An antique watercolor portrait of Hanah Tichbon who “went to the races…, “ran away from Sheffets…” and later ran away in London.
Portraits in the late Regency period began to present public identities that also provided insights into the private selves of the sitters. In this instance we have an intriguing story of a life which the miniature portrait holds literally hidden behind the image of the sitter (the written words on the back of the watercolor tell a story very different from the prim and proper image of Hanah Tichbon shown in the picture.
A pencil and watercolor portrait on card presents a young woman in modest attire wearing a gold chain and cross. She wears white and holds a book, quite probably a Bible. The image infers that our sitter is a proper young lady. In reality, her life story was not anything like it appears here.
Written on the back of the painted card is:
“Hanah Tichbon Alias Hanah Honsett born Sept 22nd 1809
Married Thomas Matcham on the 6 of Oct’br 1829 left him at Bath in Aug’st 1831 for six week…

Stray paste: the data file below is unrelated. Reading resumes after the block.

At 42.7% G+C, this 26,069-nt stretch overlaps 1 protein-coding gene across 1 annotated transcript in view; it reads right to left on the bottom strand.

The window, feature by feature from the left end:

On Aug’st 2nd 1835 went to Brighton races and stayt 6 weeks.
Oct’br 22nd 1837 ran away from Sheffets 8 month away
July 22 1841 ran away in London and was found”
“Signed & painted by Mr. King” and dated “1829”
At this time in England if a woman was unhappy with her situation there was, almost without exception, nothing she could do about it. Except in extremely rare cases, a woman could not obtain a divorce and, until 1891, if she ran away from an intolerable marriage the police could capture and return her, and her husband could imprison her. All this was sanctioned by church, law, custom, history, and approved of by society in general.
H 7 in. x W 6.25 in. x D 1.5 in.
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